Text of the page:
Article / 16 December 2015 at 11:00 GMT

Daily Shot: High-yield hype alerts contrarians Team / Saxo Bank
  • High-yield fear on junk bonds could offer contrarian opportunity
  • Risk-on sentiment returns ahead of FOMC meeting
  • Baltic Dry Shipping Index all-time low points to demand question marks
By Walter Kurtz*

As crude oil stabilised on Tuesday, some risk appetite returned to global markets. Both credit and equity markets rallied. Here is the Barclays HY index (ETF).
Note that for those willing to take on some volatility, US HY market remains attractive at 9% yield. As discussed yesterday, an increased default rate is already priced into the market. Moreover, the media is now hyping the HY bogeyman, which should make most contrarians pay attention.
The Baltic Dry shipping index hit an all-time low. There are plenty of economic challenges ahead. 
Baltic Dry
US lawmakers agreed to lift the ban on crude oil exports which has been in place for some 4 decades. Will this have an impact on crude prices? Unlikely, since the markets already priced in this change in the law. That's why we've seen the Brent-WTI spread narrow lately. 
US export ban lifted
Is the massive crude oil correction already priced into the equity markets? This chart suggests they are.
S&P vs S&P energy
And then there is US natural gas. Futures fell nearly 5% on Tuesday, hitting a 16-year low (as New Yorkers walk around in t-shirts in the middle of December). El nino? Perhaps.
Turning to China, the RMB depreciation continues. According to Bloomberg, this is the longest losing streak since 2007 and the weakest level since 2011. The PBoC is clearly trying to weaken the currency ahead of the FOMC meeting to reduce the impact of a stronger dollar.
Turning to the Eurozone, we have a couple of developments to cover.

1. Here is real GDP growth comparison across the Eurozone. Ireland continues to outperform.
Eurozone GDP growth
2. Finland's economy is struggling.
3. While the Eurosystem (ECB) balance sheet expansion has a while to go, the monetary base is approaching the previous peak. 
ECB balance sheet
Back in the United States we are approaching the big event - the FOMC meeting. While it's going to be entertaining, most of what the Fed is about to do is already priced into the markets - so don't expect "shock and awe".
Yellen's Judgement Day
Here are some comments with regard to the rate hike.

1. While the Fed will hike the Fed Funds target range by 25bp the rate will rise by only 20bp. Fed Funds will trade at a small spread above the RRP rate (technical reasons discussed here), and the RRP rate will move up by 20bp (from 5bp now to 25bp).

2. Inflation expectations remain way too low to start a rate hike cycle. This is unlikely to deter the FOMC since they view this indicator as "transient". Nevertheless, the FOMC will telegraph an extraordinarily slow path of rate increases going forward.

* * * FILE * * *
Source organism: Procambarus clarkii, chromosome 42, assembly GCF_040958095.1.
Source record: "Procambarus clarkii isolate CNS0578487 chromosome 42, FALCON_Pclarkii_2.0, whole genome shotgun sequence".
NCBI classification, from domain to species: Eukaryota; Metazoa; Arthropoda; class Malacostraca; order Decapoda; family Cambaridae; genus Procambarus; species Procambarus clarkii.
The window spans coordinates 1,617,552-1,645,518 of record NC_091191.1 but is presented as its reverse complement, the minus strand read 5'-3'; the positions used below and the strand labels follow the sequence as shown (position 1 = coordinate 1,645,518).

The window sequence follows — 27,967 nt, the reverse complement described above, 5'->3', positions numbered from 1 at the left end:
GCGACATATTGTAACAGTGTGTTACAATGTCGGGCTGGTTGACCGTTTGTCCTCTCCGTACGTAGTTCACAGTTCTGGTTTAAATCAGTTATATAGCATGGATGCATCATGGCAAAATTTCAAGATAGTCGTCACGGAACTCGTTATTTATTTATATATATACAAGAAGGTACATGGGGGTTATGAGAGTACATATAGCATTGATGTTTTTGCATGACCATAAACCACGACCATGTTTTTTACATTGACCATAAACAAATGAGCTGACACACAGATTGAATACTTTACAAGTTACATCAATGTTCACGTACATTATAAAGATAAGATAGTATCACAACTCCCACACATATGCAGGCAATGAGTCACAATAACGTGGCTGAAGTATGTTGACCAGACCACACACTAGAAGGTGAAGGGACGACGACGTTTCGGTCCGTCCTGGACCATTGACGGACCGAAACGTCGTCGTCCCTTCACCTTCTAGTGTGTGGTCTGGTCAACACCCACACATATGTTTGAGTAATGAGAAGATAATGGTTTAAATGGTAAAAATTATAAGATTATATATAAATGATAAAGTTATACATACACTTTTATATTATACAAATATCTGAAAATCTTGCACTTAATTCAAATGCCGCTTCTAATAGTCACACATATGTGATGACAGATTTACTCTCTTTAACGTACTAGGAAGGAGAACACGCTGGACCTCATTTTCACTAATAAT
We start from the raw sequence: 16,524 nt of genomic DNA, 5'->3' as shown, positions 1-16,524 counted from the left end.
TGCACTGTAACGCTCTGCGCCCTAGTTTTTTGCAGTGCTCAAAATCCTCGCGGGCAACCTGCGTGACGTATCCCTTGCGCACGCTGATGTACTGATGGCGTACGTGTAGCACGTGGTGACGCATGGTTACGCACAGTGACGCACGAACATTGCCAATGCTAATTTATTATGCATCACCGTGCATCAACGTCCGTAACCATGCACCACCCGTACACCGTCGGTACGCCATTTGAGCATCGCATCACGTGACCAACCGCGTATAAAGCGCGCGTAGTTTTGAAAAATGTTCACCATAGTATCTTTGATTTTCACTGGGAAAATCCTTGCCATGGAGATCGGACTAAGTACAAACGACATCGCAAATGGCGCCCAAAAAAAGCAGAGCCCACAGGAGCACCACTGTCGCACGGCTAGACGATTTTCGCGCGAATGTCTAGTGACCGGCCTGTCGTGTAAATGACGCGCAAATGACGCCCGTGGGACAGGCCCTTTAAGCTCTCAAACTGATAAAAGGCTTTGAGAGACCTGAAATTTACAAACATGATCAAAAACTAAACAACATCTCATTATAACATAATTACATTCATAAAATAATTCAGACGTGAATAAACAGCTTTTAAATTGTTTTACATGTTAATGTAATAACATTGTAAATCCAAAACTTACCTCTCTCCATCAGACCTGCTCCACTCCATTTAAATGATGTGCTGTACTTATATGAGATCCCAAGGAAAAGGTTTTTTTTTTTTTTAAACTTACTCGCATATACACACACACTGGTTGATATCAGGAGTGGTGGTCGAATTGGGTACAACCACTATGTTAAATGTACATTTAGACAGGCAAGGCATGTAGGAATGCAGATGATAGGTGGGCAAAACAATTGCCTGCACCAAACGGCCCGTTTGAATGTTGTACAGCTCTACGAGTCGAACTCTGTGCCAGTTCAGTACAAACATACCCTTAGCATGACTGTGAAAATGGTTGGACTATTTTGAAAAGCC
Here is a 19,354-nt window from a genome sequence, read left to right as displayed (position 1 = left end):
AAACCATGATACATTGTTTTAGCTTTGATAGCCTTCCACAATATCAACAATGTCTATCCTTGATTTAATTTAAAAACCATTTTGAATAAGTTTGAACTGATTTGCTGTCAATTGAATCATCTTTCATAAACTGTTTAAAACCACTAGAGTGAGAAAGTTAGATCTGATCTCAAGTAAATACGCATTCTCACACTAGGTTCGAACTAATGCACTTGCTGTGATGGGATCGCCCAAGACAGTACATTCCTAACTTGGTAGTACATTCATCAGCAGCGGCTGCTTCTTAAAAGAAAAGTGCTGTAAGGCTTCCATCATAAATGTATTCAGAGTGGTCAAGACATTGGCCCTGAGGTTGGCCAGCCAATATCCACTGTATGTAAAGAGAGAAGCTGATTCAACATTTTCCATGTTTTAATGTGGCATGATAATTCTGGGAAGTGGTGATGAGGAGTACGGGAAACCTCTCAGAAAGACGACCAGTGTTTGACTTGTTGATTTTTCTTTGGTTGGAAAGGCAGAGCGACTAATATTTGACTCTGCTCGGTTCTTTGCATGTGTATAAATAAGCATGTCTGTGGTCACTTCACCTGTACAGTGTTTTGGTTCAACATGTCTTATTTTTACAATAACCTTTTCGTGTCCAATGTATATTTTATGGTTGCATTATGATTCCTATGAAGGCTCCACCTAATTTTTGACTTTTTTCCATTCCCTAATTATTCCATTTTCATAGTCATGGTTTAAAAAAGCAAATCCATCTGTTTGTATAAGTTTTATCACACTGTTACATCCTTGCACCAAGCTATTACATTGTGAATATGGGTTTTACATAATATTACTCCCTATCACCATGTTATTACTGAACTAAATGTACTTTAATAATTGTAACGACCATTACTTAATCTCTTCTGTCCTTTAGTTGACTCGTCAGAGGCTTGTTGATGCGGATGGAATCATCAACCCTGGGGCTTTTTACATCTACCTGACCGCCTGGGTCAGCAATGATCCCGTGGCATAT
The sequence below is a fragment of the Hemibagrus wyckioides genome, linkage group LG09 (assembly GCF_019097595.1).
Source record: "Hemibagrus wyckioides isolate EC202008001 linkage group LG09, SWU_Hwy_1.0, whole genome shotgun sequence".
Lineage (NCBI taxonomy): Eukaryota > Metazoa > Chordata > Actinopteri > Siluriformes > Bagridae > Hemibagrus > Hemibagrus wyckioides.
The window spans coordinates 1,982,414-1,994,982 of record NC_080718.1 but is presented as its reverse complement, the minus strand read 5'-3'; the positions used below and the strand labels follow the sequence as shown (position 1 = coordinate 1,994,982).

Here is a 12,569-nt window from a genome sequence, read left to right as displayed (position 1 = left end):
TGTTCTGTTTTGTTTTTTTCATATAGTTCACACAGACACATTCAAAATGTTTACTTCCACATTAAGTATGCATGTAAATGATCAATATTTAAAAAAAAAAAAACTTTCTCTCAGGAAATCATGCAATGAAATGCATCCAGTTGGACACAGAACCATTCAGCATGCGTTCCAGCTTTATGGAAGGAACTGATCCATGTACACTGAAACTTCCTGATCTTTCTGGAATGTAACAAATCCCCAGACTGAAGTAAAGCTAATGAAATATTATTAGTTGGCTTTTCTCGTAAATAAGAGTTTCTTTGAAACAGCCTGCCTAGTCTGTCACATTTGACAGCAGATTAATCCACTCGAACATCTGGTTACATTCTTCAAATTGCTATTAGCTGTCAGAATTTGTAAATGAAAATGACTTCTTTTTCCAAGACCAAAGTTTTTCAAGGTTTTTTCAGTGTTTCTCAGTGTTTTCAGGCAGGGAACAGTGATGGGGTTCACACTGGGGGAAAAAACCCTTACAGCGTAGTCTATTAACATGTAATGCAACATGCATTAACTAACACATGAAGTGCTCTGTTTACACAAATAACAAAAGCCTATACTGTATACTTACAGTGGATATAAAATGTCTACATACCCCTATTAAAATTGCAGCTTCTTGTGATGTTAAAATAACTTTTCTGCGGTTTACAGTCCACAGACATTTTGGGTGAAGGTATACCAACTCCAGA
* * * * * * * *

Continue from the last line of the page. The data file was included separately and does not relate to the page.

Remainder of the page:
3. US monetary conditions have already tightened in anticipation of these hikes as real rates rise
US monetary conditions
4. The markets are betting on slow growth going forward as the treasury curve flattens further.

5. Here is what the key economic indicators looked like the last time the Fed started a tightening cycle.
key indicators now and then
6. Tuesday's inflation report showed core inflation at the Fed's target, which should give the FOMC more confidence to proceed.

Moreover, the so-called "sticky" CPI (described below) continues to rise.
sticky CPI
Markets are well positioned for this policy change - here are a couple of examples.

1. Short-term treasury yields have risen materially all the way out to three years.

2. Money market rates have all moved higher. Similarly, commercial paper rates have risen in response (financial and nonfinancial CP rates are shown below).

It's going to be an interesting day.
Finally, to remind us all of the investment minefield out there, here is Third Avenue's fund.
Third Aveneue Fund
Turning to Food for Thought, we have 3 items this morning:

1. In which countries are pensioners most at risk of poverty? 
WEF poverty risk for pensioners
2. Since we are talking about inflation, here is what US CPI looks like going back to 1775. 
US inflation now and then
3. Are labor problems in China about to get worse? 
— Edited by Clemens Bomsdorf

*Walter Kurtz is an alias

**This is an abridged version of the Daily Shot. To subscribe to the full version, link to the Daily Shot and select the appropriate command. E-mail addresses are never shared with anyone.


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